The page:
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Publication numberUS20030095139 A1
Publication typeApplication
Application numberUS 09/971,587
Publication dateMay 22, 2003
Filing dateOct 9, 2001
Priority dateOct 9, 2001
Also published asEP1302872A2, EP1302872A3, US6934718
Publication number09971587, 971587, US 2003/0095139 A1, US 2003/095139 A1, US 20030095139 A1, US 20030095139A1, US 2003095139 A1, US 2003095139A1, US-A1-20030095139, US-A1-2003095139, US2003/0095139A1, US2003/095139A1, US20030095139 A1, US20030095139A1, US2003095139 A1, US2003095139A1
InventorsMarcus Davidsson
Original AssigneeMarcus Davidsson
Export CitationBiBTeX, EndNote, RefMan
External Links: USPTO, USPTO Assignment, Espacenet
Categorising and retrieving items
US 20030095139 A1
Abstract
A web browser is configured to categorise book marked web pages. The browser runs a process that provides markers (CM1, 2, 3), which generate marker signals corresponding to individual categories for the content of the web pages. A user interface (21) is operable to allow the user to collocate a selection of the plurality of marker signals with network address data for the web page to be book marked, and also to allow the user to retrieve book marked web pages on the basis of the marker signals collocated to them.
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Claims(15)
1. Data processing apparatus for categorising items, comprising: markers operable to generate marker signals corresponding to individual categories for the items, and a user interface operable to allow a user to collocate data corresponding to an individual item to be categorised with a selectable plurality of the marker signals corresponding to a user selection of the categories and to retrieve those items for which its corresponding data have been collocated with at least one selectable marker signal corresponding to at least one of said individual categories.
2. Apparatus according to claim 1 wherein the categories associated with the markers are pre-assigned.
3. Apparatus according to claim 1 wherein the user interface is operable to permit the user to associate an individual user defined category with an individual one of the markers.
4. Apparatus according to claim 1 operable to categorise and retrieve items which themselves provide access to individual sources of information.
5. Apparatus according to claim 4 operable to categorise items that comprise bookmarked web pages.
6. Apparatus according to claim 4 operable to categorise items that correspond to TV programs for a TV guide.
7. Apparatus according to claim 4 operable to categorise items that correspond to items of multimedia content in a multimedia database.
8. Apparatus according to claim 1 wherein said user interface comprises a graphical user interface.
9. Apparatus according to claim 1 and comprising a browser operable to perform a bookmarking process for said items, and a categorisation process to provide said markers which produce said marker signals, the bookmarking process being operable to collocate the marker signals selected by the user with the bookmarked item.
10. Apparatus according to claim 1 and comprising a browser operable to perform a bookmarking retrieval process for items that have been collocated with user selected ones of the marker signals, and a categorisation process to provide said markers which produce said marker signals, the bookmarking retrieval process being operable to select those of the bookmarked items that are collocated with a user selection of the marker signals supplied by the categorisation process to the retrieval process.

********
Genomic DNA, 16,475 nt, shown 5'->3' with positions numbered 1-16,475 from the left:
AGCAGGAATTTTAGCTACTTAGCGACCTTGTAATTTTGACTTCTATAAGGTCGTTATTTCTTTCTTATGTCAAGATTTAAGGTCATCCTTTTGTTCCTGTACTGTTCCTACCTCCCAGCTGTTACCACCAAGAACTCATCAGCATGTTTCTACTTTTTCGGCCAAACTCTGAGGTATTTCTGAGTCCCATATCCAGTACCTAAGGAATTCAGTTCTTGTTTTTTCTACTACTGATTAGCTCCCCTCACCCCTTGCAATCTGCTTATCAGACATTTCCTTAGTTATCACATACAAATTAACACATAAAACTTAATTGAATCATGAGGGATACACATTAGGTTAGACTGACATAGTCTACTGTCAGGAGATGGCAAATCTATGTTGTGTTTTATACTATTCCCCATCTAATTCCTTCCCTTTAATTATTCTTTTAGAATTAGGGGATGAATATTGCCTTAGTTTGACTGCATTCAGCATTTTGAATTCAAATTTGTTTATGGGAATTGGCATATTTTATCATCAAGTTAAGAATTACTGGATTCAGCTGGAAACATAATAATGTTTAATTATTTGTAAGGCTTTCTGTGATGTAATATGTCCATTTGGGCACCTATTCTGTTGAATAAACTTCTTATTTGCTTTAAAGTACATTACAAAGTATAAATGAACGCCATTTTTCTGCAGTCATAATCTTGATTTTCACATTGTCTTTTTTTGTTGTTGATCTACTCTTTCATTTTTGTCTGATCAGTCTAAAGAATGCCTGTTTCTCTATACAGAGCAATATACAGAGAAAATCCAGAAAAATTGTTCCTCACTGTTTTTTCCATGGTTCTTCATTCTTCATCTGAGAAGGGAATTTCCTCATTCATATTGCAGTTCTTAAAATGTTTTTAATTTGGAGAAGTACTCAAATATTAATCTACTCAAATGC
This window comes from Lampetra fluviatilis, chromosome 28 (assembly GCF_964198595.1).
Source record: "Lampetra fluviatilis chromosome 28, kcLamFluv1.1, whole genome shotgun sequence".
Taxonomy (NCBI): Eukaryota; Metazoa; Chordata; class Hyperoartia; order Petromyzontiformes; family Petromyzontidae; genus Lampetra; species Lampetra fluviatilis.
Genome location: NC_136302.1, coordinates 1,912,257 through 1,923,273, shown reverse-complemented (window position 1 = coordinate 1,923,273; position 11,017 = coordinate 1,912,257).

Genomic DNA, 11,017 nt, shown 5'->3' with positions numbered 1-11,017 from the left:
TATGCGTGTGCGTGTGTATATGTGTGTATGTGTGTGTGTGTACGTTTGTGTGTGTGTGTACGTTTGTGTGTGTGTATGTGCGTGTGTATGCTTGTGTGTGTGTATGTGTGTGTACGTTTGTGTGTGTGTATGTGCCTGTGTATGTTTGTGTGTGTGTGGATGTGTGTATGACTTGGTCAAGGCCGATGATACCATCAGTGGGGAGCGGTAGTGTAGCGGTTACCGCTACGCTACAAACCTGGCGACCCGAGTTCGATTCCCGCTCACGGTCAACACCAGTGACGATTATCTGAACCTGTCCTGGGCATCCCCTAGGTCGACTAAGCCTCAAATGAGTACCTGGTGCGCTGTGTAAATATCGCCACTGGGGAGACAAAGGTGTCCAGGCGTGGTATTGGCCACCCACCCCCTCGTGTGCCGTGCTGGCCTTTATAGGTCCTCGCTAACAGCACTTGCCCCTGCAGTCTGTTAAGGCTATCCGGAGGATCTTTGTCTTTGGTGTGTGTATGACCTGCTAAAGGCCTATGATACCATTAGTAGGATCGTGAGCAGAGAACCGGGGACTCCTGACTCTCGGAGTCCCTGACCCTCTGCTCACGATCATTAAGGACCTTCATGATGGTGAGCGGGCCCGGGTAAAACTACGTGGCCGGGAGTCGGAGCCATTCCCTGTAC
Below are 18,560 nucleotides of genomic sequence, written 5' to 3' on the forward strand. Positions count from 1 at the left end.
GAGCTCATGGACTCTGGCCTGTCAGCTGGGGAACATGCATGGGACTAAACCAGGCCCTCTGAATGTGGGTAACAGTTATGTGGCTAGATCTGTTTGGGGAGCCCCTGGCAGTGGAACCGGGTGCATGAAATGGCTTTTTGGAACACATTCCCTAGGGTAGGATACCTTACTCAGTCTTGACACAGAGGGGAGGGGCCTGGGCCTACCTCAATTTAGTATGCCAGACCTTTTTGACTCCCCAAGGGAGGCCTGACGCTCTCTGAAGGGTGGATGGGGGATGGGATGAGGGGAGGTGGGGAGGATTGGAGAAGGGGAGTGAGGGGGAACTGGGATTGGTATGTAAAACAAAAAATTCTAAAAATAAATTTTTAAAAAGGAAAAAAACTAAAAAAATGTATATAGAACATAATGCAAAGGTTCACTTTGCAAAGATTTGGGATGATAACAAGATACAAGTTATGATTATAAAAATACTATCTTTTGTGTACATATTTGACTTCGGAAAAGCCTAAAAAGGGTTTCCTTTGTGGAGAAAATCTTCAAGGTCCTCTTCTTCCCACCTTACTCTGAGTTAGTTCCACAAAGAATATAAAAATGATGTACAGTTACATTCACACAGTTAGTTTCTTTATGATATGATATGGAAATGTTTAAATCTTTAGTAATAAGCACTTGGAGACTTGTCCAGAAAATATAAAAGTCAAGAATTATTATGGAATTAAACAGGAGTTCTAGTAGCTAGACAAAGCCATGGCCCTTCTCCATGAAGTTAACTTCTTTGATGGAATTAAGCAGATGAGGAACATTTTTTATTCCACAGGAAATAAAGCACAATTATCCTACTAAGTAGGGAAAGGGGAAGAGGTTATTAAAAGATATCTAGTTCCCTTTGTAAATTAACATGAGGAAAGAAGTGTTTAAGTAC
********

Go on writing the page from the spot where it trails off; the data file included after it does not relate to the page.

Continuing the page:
11. Apparatus according to claim 1 operable to cache data corresponding to the individual item to be categorised together with individual collocated flag signals representing the selected marker signals.
12. Apparatus according to claim 11 wherein the cached data comprises a network address, thumbnail data comprising a precis of the data to be found at the address, and data corresponding to the flag signals.
13. A computer program product to be run by data processing apparatus to categorise items, the program providing markers operable to generate marker signals corresponding to individual categories for the items, and a user interface operable to allow a user to collocate an individual item to be categorised with a selectable plurality of the marker signals corresponding to a user selection of the categories and to retrieve those items that have been collocated with at least one selectable marker signal corresponding to at least one of said individual categories.
14. A method of operating data processing apparatus to categorise items, comprising: generating marker signals corresponding to individual categories for the items, and operating a user interface so as to collocate an individual item to be categorised with a selectable plurality of the marker signals corresponding to a user selection of the categories, and operating said interface to retrieve those items that have been collocated with at least one selectable marker signal corresponding to at least one of said individual categories.
15. Data processing apparatus for categorising bookmarked web pages, comprising marker devices operable to generate marker signals corresponding to individual categories for the bookmarked web pages, a user interface operable to allow a user to associate an individual bookmarked web page with a selectable plurality of the marker signals corresponding to a user selection of the categories and to retrieve those bookmarked web pages that have been associated with at least one selectable marker signal corresponding to at least one of said individual categories.